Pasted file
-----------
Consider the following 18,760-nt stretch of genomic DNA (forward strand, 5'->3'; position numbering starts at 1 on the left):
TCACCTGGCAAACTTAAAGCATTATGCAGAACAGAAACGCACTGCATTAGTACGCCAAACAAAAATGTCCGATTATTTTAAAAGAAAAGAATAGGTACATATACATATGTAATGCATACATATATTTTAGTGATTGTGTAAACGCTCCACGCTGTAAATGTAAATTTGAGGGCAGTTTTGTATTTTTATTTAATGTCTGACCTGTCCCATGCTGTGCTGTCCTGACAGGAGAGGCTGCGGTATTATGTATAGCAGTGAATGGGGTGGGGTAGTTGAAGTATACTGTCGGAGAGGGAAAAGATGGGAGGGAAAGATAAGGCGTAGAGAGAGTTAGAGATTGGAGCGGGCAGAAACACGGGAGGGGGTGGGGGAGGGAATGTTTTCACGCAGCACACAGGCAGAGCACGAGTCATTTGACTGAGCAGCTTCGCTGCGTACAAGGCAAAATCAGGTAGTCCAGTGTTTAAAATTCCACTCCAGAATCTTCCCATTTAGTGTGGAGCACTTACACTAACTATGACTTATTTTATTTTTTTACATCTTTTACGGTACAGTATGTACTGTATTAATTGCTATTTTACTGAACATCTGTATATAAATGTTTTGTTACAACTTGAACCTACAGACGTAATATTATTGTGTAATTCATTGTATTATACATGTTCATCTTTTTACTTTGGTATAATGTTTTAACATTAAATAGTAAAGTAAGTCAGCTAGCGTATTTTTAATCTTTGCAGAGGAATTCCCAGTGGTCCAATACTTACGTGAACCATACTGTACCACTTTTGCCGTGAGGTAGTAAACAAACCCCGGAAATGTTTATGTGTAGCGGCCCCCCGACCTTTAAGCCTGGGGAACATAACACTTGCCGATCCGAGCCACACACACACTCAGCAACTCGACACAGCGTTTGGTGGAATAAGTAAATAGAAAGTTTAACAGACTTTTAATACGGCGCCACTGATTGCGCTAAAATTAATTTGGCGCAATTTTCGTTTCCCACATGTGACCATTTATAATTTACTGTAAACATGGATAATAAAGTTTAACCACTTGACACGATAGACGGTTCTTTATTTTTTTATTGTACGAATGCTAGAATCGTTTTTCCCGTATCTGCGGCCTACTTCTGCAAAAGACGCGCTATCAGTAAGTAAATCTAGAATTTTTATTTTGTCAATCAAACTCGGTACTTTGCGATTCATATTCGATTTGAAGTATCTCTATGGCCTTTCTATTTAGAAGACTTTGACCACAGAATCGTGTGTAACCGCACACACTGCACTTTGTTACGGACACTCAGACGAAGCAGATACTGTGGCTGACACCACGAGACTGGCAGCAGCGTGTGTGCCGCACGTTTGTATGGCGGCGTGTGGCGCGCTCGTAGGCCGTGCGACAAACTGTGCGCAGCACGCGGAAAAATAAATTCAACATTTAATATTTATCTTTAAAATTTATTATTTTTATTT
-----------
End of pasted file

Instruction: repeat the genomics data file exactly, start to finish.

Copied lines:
Consider the following 18,760-nt stretch of genomic DNA (forward strand, 5'->3'; position numbering starts at 1 on the left):
TCACCTGGCAAACTTAAAGCATTATGCAGAACAGAAACGCACTGCATTAGTACGCCAAACAAAAATGTCCGATTATTTTAAAAGAAAAGAATAGGTACATATACATATGTAATGCATACATATATTTTAGTGATTGTGTAAACGCTCCACGCTGTAAATGTAAATTTGAGGGCAGTTTTGTATTTTTATTTAATGTCTGACCTGTCCCATGCTGTGCTGTCCTGACAGGAGAGGCTGCGGTATTATGTATAGCAGTGAATGGGGTGGGGTAGTTGAAGTATACTGTCGGAGAGGGAAAAGATGGGAGGGAAAGATAAGGCGTAGAGAGAGTTAGAGATTGGAGCGGGCAGAAACACGGGAGGGGGTGGGGGAGGGAATGTTTTCACGCAGCACACAGGCAGAGCACGAGTCATTTGACTGAGCAGCTTCGCTGCGTACAAGGCAAAATCAGGTAGTCCAGTGTTTAAAATTCCACTCCAGAATCTTCCCATTTAGTGTGGAGCACTTACACTAACTATGACTTATTTTATTTTTTTACATCTTTTACGGTACAGTATGTACTGTATTAATTGCTATTTTACTGAACATCTGTATATAAATGTTTTGTTACAACTTGAACCTACAGACGTAATATTATTGTGTAATTCATTGTATTATACATGTTCATCTTTTTACTTTGGTATAATGTTTTAACATTAAATAGTAAAGTAAGTCAGCTAGCGTATTTTTAATCTTTGCAGAGGAATTCCCAGTGGTCCAATACTTACGTGAACCATACTGTACCACTTTTGCCGTGAGGTAGTAAACAAACCCCGGAAATGTTTATGTGTAGCGGCCCCCCGACCTTTAAGCCTGGGGAACATAACACTTGCCGATCCGAGCCACACACACACTCAGCAACTCGACACAGCGTTTGGTGGAATAAGTAAATAGAAAGTTTAACAGACTTTTAATACGGCGCCACTGATTGCGCTAAAATTAATTTGGCGCAATTTTCGTTTCCCACATGTGACCATTTATAATTTACTGTAAACATGGATAATAAAGTTTAACCACTTGACACGATAGACGGTTCTTTATTTTTTTATTGTACGAATGCTAGAATCGTTTTTCCCGTATCTGCGGCCTACTTCTGCAAAAGACGCGCTATCAGTAAGTAAATCTAGAATTTTTATTTTGTCAATCAAACTCGGTACTTTGCGATTCATATTCGATTTGAAGTATCTCTATGGCCTTTCTATTTAGAAGACTTTGACCACAGAATCGTGTGTAACCGCACACACTGCACTTTGTTACGGACACTCAGACGAAGCAGATACTGTGGCTGACACCACGAGACTGGCAGCAGCGTGTGTGCCGCACGTTTGTATGGCGGCGTGTGGCGCGCTCGTAGGCCGTGCGACAAACTGTGCGCAGCACGCGGAAAAATAAATTCAACATTTAATATTTATCTTTAAAATTTATTATTTTTATTT